The organization of the church was effected under lowering skies. On the very day of its accomplishment, Mr. Hewitson wrote: "The horizon is becoming more and more cloudy. Two or three days ago at a dinner party, the Bishop of Madeira declared exterminating war against the Bible. He said that he had all the authorities on his side, and he resolved to put down all dissent from the Roman Catholic Church."

Hewitson found that Wood's house was too small; so he rented another with a garden on each side where the people might not be so closely watched by the police. The Madeirenses, however, were quite reckless, seemingly careless of their danger. The officials were now seeking cause for the arrest of the missionary. The English treaty protected him against outrageous attack, but out of prudence he discontinued his meetings for a few weeks. Then he was warned by the police to discontinue them under threat of arrest; so he cautiously held them at night. Of one of these he writes: "This night we are at eight o'clock to keep the feast in secret, with closed doors and windows, in our dining room with this poor and persecuted little flock of Christ. The service if discovered will send his dear servant to prison, but the Lord is his keeper."

Then Hewitson fell ill. He retired to a country village for a rest but grew worst. He was brought to Funchal in a hammock. For six weeks he was unable to attend the services of the little Scottish church. He thought it unwise to resume the public service until Dr. Kalley should return from Scotland, but he organized a class for the instruction of the converts and then sent them out to hold meetings from house-to-house.

For over a year the persecution had been raging. Hewitson was in daily‘ expectation of being arrested. Dr. Kalley's return was signalized by Hewitson's being forbidden to preach or teach. His arrest was indeed sought, but the judge, who was the son-in-law of Arsenio Nicos de Silva, declined to issue the order on the ground that his authority did not extend over the Portuguese in their houses. The bishop departed for Lisbon to seek aid, vowing, it is said, never to return until Dr. Kalley should be driven from Madeira. were clearly approaching a crisis.

Under these circumstances, it seemed best that Hewitson should retire from the scene for awhile. He was, however, determined to complete the course of study he had marked out for his class; and to this end he redoubled his efforts.- In three weeks there were 87 open conversions among the Portuguese. Then in May 1846, a little over a year his arrival, he Madeira with the intention of returning in a few months. When he saw his flock again, it was far away in Trinidad.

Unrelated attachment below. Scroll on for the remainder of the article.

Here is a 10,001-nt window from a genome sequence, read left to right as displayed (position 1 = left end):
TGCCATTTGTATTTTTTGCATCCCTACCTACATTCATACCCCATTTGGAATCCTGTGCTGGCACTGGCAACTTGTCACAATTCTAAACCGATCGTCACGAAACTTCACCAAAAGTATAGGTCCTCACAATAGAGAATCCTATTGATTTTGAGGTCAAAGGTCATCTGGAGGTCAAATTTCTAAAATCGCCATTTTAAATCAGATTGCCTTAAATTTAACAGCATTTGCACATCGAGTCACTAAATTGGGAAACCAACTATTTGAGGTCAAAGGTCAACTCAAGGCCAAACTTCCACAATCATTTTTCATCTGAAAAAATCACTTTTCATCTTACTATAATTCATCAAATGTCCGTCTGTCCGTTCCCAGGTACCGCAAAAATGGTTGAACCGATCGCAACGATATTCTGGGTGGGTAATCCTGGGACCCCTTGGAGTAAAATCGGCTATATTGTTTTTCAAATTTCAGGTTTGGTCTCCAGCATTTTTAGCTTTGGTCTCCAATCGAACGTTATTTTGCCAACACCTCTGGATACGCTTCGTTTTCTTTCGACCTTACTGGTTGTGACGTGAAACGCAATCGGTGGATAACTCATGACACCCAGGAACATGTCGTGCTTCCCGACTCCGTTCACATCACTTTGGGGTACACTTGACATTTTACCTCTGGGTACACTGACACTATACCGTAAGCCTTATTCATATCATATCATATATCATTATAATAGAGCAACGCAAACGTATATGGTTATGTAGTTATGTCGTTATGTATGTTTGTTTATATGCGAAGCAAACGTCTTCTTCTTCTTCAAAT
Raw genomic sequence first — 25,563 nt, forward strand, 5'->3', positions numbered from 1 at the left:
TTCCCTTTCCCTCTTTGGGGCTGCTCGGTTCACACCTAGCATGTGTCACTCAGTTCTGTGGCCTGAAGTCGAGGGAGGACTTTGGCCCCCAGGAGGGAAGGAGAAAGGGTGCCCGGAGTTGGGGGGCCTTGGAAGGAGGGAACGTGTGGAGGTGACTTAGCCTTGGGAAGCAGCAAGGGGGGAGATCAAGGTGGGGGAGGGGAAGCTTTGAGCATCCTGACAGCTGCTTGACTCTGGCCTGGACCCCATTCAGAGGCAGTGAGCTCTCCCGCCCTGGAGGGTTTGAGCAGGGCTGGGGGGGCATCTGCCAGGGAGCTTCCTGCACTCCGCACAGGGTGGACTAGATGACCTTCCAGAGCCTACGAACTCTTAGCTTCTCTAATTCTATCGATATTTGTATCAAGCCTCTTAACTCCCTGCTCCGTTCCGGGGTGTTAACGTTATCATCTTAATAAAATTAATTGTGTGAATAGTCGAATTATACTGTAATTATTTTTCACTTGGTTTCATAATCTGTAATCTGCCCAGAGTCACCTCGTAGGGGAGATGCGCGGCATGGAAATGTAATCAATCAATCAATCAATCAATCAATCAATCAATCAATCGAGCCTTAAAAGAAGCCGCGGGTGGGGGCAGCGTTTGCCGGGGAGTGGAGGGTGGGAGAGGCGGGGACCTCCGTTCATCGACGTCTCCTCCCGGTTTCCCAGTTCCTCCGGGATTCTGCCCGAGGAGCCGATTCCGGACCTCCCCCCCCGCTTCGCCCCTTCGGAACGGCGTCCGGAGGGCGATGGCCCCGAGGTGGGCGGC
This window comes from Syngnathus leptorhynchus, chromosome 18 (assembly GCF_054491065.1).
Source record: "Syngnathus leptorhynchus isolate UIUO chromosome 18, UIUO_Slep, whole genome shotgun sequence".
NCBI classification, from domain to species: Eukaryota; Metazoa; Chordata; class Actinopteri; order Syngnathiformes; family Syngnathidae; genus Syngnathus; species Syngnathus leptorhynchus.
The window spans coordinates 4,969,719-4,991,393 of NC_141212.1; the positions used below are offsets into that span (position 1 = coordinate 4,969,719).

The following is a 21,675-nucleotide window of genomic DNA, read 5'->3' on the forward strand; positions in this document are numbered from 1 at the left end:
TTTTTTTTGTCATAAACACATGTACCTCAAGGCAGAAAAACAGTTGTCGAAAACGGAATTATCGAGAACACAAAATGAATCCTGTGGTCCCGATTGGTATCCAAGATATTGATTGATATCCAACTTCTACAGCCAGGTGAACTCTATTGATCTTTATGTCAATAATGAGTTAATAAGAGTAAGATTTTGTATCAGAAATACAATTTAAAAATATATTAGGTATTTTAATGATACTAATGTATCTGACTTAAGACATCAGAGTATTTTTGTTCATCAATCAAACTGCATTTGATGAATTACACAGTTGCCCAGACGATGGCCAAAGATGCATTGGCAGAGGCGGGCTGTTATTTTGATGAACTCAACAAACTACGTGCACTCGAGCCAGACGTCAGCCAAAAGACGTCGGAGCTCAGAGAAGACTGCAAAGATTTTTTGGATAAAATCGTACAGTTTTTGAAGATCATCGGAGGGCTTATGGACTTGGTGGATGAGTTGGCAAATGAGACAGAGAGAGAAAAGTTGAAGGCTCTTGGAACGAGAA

The excitement caused by Dr. Kalley‘s return and the feverish parting labors of Hewitson was increased in June by the release of a number of the converts who had been in prison for months. It became evident that legal measures would not suffice for the suppression of the heresy. As early as 1843, the Imparcial, a newspaper edited by the brother-in-law of the civil governor at that time, openly recommended the cudgel, as the best means of convincing the country people of the truth of their religion, because they were not accustomed to arguments, but could understand the power of the stick. The gallows and the stake were also at another time recommended as the only cure for heresy; and its columns were constantly filled with attacks on Dr. Kalley’s followers. In 1845, these attacks had been compiled and published as a pamphlet under. the title, "An/Historical Review of the Anti-Catholic Proselytism carried on by Dr. Kalley in Madeira since October, 1838." This was published by subscription, and copies of it were carried to Lisbon by the bishop. Dr. Kalley wrote a reply to this pamphlet which was printed in Lisbon and circulated there and in Madeira in July 1846‘ This open controversy seems to have been the match which touched off the explosion.

The first violent outburst occurred on Sunday, August 2, 1846. Two English ladies, the Misses Rutherford, resided on the island and sympathized with Dr. Kalley's work. On the date mentioned, they allowed a group of the Madeirenses the use of a room in their house. There some 30 or 50 assembled, under the leadership of Arsenio Nicos da Silva, to hold a prayer meeting and to read a letter which had come from Hewitson. News of the meeting spread, and a mob gathered without. The leading spirit was one of the canons of the cathedral named Conego Telles de Menezes.